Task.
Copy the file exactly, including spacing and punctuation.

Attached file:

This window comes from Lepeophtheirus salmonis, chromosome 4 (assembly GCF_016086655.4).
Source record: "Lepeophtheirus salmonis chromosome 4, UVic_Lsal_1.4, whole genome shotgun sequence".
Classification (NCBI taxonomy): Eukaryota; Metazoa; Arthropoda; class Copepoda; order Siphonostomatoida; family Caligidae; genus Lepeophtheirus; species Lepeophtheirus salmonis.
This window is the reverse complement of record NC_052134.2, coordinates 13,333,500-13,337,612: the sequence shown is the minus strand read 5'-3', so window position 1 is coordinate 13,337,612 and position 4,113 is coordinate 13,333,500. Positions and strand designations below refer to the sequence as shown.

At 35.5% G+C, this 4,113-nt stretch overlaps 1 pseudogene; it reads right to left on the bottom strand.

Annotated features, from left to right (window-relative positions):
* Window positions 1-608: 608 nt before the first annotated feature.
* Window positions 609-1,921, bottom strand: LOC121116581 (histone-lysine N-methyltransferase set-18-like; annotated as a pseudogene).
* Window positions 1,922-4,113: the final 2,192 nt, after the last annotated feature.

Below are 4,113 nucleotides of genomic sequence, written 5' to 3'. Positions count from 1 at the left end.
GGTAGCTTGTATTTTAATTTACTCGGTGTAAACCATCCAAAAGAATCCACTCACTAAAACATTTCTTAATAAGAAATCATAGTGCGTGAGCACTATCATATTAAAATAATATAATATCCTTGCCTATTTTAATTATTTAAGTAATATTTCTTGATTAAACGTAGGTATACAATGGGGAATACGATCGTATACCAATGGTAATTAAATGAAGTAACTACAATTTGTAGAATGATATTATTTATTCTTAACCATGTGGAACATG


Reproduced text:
This window comes from Lepeophtheirus salmonis, chromosome 4 (assembly GCF_016086655.4).
Source record: "Lepeophtheirus salmonis chromosome 4, UVic_Lsal_1.4, whole genome shotgun sequence".
Classification (NCBI taxonomy): Eukaryota; Metazoa; Arthropoda; class Copepoda; order Siphonostomatoida; family Caligidae; genus Lepeophtheirus; species Lepeophtheirus salmonis.
This window is the reverse complement of record NC_052134.2, coordinates 13,333,500-13,337,612: the sequence shown is the minus strand read 5'-3', so window position 1 is coordinate 13,337,612 and position 4,113 is coordinate 13,333,500. Positions and strand designations below refer to the sequence as shown.

At 35.5% G+C, this 4,113-nt stretch overlaps 1 pseudogene; it reads right to left on the bottom strand.

Annotated features, from left to right (window-relative positions):
* Window positions 1-608: 608 nt before the first annotated feature.
* Window positions 609-1,921, bottom strand: LOC121116581 (histone-lysine N-methyltransferase set-18-like; annotated as a pseudogene).
* Window positions 1,922-4,113: the final 2,192 nt, after the last annotated feature.

Below are 4,113 nucleotides of genomic sequence, written 5' to 3'. Positions count from 1 at the left end.
GGTAGCTTGTATTTTAATTTACTCGGTGTAAACCATCCAAAAGAATCCACTCACTAAAACATTTCTTAATAAGAAATCATAGTGCGTGAGCACTATCATATTAAAATAATATAATATCCTTGCCTATTTTAATTATTTAAGTAATATTTCTTGATTAAACGTAGGTATACAATGGGGAATACGATCGTATACCAATGGTAATTAAATGAAGTAACTACAATTTGTAGAATGATATTATTTATTCTTAACCATGTGGAACATG